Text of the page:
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Duloxetine, Cymbalta: The New Eli Lilly Antidepressant. Attorney for family of drug trial suicide victim questions FDA probe


Attorney for family of drug trial suicide victim questions FDA probe
Sep. 04, 2004
Associated Press

INDIANAPOLIS - An attorney for the parents of a woman who committed suicide during a clinical trial of a new Eli Lilly and Co. antidepressant is questioning whether her death was thoroughly investigated before the drug was approved for sale.

According to Lilly, the Food and Drug Administration concluded last month that 19-year-old Traci Johnson's death wasn't caused by duloxetine, the antidepressant she was testing as part of a Lilly clinical trial.

John Cordisco, a Philadelphia attorney who is representing Johnson's parents in a possible lawsuit against Lilly, said the FDA investigation was done without contacting him, Johnson's parents or physician. He said Johnson's fellow volunteers in the drug-testing trial also were not contacted.

"I find it very difficult (to believe) the FDA would take a general position the drug was not related to her death when I don't believe they had sufficient information to determine that," Cordisco told The Indianapolis Star on Friday.

The FDA approved duloxetine for sale as an antidepressant with the brand name Cymbalta.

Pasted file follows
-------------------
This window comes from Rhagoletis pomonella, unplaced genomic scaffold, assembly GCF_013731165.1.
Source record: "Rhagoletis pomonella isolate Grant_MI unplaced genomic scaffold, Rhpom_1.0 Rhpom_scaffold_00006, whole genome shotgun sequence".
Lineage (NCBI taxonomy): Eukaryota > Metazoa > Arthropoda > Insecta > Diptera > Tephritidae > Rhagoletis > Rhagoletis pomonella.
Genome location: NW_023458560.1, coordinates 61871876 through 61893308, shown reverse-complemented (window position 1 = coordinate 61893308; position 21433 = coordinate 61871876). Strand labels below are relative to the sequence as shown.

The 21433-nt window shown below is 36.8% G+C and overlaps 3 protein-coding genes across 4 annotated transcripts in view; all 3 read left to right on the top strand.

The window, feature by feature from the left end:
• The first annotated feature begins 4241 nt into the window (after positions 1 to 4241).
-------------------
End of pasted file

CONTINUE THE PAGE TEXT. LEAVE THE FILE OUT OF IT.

FDA spokeswoman Kao would not comment on how the investigation was conducted.

She said the agency's suicide investigation report is being edited and will likely not be released for several weeks. She said it routinely takes the FDA up to 10 weeks after a drug is approved to release materials associated with the approval.

The edited report will eventually be posted on an FDA Web site, she said.

Lilly spokesman Rob Smith said the Indianapolis-based drugmaker has not seen the report but has been told by the FDA that the investigation found that duloxetine did not play a role in Johnson's suicide.

"It certainly will not contradict anything that's already been reported about the connection between duloxetine and the suicide," Smith said.

He hinted that Lilly is open to a settlement to avoid a lawsuit - a suggestion the company seldom has made in public comments about other such liability cases.

"Given the facts of the situation, we think an equitable settlement, if one could be worked out, would be beneficial to both parties," Smith said.

Johnson's February suicide was the first of a volunteer in the 78-year history of Lilly's main lab for testing experimental drugs on humans.

Cordisco would not say if Johnson's parents, Mike and Peggy Johnson, who live in the Philadelphia area, intend to sue Lilly. But he said he and the three other members of his legal team have "assembled the case and ... we are preparing to move forward."

He said one possible charge against Lilly is medical malpractice "relative to the operation of the (Lilly) clinic and in conjunction with the drug" given to Johnson while she was in the drug test.

"There may be some issues surrounding the screening process as well as monitoring" of Johnson by medical personnel while she was in the clinic, he said.

Johnson entered the clinical trial, which asked for healthy volunteers to test the safety of the drug, to get money to help pay tuition at Indiana Bible College in Indianapolis, where she had been a student, Cordisco has said.

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